Before 'S-Town,' There Was ‘Buttholeville’

And it had its own John B. McLemore too.

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Apr 14 2017, 8:46pm

Photo of O'Neal Bridge in The Shoals, AL, by Brent Moore via Flickr/ Creative Commons

[This article contains spoilers for S-Town.]

Unless you're one of those people who, like my dad, "just can't do the podcast thing," you've heard all about S-Town—or Shit Town, as its protagonist John B. McLemore says. The breakaway hit of this year's online narratives, from the folks at This American Life and Serial, Brian Reed's multi-year odyssey through the labyrinthine hedge maze that was the mind of McLemore and his, shall we say, conflicted relationship to his hometown of Woodstock, Alabama, has spawned zillions of think pieces and transfixed the NPR crowd.

But you know all that already. Let's hear from someone who grew up in another Alabama Shit Town: Drive-By Truckers co-leader Patterson Hood, who, 29 years before this podcast was born, wrote a song called "Buttholeville" while living in Florence, Alabama.

"Dirty little secret," Hood has said. "I wasn't actually intending the song about any one particular town at all. I was certainly frustrated about where I was and there was a lot about my hometown that was pissing me off for sure, but the song was more about my general state of mind."

Which might sound a little familiar to those who've listened to S-Town. After hearing about the show and McLemore from friends, and before listening to it, Hood—who once told me he'd spent his own life "at war with his own state"—was instantly reminded of a compatriot: Byron "Alien Autist" Wilkes, a.k.a. "The King of the Malcontents," an old friend of his from Florence—one he met when he was three years old, thanks to the fact that Wilkes's mom ran the daycare toddler Hood attended.

They remained friends as long as Wilkes was on the planet, and McLemore and Wilkes were two immensely talented peas from the same discontented pod. "He was just that guy," he says.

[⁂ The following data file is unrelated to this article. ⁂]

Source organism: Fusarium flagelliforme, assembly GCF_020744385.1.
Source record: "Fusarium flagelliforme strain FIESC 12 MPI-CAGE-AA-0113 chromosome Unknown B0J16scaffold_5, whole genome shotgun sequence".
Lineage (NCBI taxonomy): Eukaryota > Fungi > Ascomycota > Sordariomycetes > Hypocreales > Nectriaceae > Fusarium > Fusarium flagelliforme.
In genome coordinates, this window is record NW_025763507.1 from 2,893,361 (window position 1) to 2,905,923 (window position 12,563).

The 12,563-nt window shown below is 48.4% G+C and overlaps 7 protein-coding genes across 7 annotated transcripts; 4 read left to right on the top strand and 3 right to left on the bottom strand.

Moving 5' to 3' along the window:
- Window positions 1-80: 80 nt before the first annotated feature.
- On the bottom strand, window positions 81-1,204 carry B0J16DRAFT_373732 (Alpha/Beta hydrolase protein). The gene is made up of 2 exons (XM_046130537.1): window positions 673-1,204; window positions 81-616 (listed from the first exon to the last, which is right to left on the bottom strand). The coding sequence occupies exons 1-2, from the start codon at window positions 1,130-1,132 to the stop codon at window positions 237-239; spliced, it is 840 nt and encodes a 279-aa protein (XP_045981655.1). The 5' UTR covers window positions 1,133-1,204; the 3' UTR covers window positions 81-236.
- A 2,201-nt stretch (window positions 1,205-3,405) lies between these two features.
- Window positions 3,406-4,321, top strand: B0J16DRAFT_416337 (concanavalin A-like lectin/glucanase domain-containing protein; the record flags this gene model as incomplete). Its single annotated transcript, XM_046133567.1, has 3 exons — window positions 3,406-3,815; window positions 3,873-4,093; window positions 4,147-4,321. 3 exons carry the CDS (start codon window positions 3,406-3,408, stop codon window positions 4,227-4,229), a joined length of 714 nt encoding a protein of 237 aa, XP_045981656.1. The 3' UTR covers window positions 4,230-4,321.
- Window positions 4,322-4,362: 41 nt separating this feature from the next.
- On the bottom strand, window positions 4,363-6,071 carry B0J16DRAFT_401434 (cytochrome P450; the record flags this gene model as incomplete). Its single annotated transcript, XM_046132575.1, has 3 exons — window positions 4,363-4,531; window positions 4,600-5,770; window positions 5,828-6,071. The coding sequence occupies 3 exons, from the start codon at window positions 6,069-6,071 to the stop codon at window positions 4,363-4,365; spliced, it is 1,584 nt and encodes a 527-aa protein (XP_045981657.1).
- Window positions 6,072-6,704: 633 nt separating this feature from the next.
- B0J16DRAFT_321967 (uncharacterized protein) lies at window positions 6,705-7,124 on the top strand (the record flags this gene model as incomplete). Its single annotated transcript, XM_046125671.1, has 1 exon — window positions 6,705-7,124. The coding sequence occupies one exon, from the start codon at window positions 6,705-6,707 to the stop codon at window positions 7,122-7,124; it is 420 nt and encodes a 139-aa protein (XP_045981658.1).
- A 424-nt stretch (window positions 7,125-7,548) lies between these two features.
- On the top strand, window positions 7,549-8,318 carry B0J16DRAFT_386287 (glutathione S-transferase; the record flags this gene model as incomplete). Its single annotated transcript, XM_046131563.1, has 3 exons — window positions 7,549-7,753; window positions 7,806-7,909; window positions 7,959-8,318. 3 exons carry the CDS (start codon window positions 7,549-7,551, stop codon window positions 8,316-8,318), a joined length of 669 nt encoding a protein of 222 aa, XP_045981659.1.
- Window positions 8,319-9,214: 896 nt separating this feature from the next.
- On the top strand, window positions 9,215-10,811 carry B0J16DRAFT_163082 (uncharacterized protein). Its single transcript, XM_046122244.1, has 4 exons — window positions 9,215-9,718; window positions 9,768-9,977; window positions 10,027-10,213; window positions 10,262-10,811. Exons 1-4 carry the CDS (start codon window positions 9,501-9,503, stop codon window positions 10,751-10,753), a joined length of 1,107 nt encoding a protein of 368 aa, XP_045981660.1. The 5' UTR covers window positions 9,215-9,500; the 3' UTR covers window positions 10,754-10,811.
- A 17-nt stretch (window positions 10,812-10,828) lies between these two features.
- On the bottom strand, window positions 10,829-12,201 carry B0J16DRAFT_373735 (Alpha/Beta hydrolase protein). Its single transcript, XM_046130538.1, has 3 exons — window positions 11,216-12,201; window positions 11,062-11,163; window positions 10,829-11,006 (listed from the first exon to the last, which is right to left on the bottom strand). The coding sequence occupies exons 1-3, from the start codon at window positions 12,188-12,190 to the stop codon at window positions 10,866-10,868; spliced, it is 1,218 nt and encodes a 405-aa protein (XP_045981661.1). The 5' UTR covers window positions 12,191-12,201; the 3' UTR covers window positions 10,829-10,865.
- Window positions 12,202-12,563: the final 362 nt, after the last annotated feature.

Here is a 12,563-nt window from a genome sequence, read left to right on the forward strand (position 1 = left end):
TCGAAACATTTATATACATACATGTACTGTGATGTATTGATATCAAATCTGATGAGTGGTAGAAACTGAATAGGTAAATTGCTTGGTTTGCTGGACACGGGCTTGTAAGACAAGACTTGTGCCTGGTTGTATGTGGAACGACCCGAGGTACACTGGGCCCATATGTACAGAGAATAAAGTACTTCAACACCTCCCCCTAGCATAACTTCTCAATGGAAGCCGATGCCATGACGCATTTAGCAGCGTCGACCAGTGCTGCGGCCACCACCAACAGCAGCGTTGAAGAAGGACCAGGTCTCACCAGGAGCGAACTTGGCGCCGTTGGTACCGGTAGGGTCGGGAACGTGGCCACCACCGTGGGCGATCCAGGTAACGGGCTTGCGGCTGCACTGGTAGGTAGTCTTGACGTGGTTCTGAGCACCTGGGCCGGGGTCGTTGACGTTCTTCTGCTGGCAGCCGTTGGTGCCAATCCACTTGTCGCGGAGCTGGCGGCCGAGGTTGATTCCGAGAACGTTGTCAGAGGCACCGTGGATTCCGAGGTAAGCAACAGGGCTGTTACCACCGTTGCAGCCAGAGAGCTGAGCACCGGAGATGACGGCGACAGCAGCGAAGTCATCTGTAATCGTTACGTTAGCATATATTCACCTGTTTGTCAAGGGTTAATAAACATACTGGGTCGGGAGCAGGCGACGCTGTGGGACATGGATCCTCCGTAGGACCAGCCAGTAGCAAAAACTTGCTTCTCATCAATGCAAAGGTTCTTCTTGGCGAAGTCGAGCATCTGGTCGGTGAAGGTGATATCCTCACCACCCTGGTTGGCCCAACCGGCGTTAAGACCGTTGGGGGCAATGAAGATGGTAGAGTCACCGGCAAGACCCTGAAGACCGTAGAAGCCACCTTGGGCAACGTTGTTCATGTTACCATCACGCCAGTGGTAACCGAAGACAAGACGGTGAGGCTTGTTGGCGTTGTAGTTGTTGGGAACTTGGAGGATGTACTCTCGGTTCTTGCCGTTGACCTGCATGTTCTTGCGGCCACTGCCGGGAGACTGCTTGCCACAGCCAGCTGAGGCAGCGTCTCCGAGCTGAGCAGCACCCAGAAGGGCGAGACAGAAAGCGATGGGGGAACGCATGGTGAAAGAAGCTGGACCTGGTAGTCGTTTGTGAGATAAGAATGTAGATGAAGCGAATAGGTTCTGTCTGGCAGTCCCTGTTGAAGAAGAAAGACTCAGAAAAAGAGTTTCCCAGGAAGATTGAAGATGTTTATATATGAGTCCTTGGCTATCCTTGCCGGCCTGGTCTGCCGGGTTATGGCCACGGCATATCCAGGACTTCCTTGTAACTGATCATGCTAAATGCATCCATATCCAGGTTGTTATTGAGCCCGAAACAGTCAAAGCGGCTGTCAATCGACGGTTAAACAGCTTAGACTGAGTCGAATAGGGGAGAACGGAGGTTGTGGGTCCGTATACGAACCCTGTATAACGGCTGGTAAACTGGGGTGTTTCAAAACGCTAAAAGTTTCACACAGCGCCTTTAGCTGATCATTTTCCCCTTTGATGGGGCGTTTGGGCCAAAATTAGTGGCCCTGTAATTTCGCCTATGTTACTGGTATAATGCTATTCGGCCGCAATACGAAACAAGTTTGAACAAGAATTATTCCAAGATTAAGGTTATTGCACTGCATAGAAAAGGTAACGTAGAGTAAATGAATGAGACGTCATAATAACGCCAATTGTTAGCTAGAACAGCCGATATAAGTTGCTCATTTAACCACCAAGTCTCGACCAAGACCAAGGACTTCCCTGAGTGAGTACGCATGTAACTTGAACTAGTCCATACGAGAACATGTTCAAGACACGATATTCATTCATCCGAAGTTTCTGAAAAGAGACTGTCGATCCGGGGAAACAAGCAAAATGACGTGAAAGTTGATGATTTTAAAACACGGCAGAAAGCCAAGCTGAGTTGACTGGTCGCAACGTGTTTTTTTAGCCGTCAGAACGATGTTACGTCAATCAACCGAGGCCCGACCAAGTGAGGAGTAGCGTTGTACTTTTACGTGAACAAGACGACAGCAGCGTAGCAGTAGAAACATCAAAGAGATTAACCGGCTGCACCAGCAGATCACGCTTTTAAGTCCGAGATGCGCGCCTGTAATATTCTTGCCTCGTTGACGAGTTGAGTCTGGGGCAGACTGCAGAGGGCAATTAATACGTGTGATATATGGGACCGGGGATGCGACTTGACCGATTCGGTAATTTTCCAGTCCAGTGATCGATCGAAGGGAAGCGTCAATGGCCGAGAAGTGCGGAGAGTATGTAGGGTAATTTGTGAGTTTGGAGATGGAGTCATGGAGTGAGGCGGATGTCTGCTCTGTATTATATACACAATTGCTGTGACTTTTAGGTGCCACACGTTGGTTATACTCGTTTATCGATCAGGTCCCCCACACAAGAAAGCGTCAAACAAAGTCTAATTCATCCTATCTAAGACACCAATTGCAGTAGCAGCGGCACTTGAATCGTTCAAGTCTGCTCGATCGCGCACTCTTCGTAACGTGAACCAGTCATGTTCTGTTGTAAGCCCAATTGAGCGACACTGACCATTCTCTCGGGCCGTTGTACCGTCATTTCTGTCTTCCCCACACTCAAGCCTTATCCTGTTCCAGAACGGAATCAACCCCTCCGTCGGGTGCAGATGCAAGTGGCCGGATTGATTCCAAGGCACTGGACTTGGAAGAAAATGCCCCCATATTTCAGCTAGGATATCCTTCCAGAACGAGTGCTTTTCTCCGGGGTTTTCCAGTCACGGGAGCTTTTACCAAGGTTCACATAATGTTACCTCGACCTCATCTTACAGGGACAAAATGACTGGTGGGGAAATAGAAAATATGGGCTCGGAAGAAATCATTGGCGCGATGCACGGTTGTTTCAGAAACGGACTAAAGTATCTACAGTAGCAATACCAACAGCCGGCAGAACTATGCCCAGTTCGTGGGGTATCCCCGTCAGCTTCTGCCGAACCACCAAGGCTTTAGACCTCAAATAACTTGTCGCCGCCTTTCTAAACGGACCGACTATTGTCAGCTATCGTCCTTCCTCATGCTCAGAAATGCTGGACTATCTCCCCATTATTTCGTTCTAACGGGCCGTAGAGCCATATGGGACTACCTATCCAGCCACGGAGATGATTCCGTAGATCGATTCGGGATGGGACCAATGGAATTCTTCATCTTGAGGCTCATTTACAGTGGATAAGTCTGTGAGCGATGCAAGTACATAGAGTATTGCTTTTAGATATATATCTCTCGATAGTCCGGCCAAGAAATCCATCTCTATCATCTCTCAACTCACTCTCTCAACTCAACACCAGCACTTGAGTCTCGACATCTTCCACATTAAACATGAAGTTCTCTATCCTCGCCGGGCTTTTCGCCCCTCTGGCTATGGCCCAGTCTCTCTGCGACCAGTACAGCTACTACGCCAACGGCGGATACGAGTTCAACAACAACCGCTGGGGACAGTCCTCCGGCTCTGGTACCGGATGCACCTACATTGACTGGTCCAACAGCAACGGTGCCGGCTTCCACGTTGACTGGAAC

Like McLemore, Wilkes lived alone with his mom and took care of her. He ran the Florence comic book shop—like the S-Town's Black Sheep tattoo parlor, it was a third place for Buttholeville's misfits. "And he was a great painter," Hood says. "He did some of the inside artwork for [Trucker's album] Southern Rock Opera."

He was also paranoid. "He wouldn't let us use his real name in the credits because he said there were people looking for him, and if we used it, they would be able to find him," Hood recalls, adding that he dedicated the 2011 album Go-Go Boots to Wilkes (and Vic Chesnutt). Wilkes believed George W. Bush wanted him dead, and Hood recalls hanging out with him on the eve of 9/11. "He was completely freakin' out because he was so convinced that creepy shit was about to happen."

And then the next day… "He was completely off the deep end. He was so freaked out that somebody knew he'd been sayin' that and they were about to come get him. He got pretty delusional sometimes, but he was uncannily correct most of the time. He was certainly one of the smartest people I've ever known."

Hood says Wilkes passed away of hepatitis in 2009 back in Florence.

In one of McLemore's most memorable sound bites from the show, he describes the hometown he's come to loathe. "We ain't nothin but a nation of goddamn chickenshit, horseshit, tattletale, pissy-ass, whiny, fat, flabby, out-of-shape Facebook-lookin', damn twerk-fest, peekin' out the windows and slippin' around listenin' on the cell phone an' spyin' in the peephole and peepin' in the crack o' the goddamn door an' listenin' to the fuckin' sheetrock...Mr Putin pleeease, show some fuckin' mercy. I mean c'mon, drop the fuckin' bomb, won't you?" he says before sighing, "I gotta have me some tea."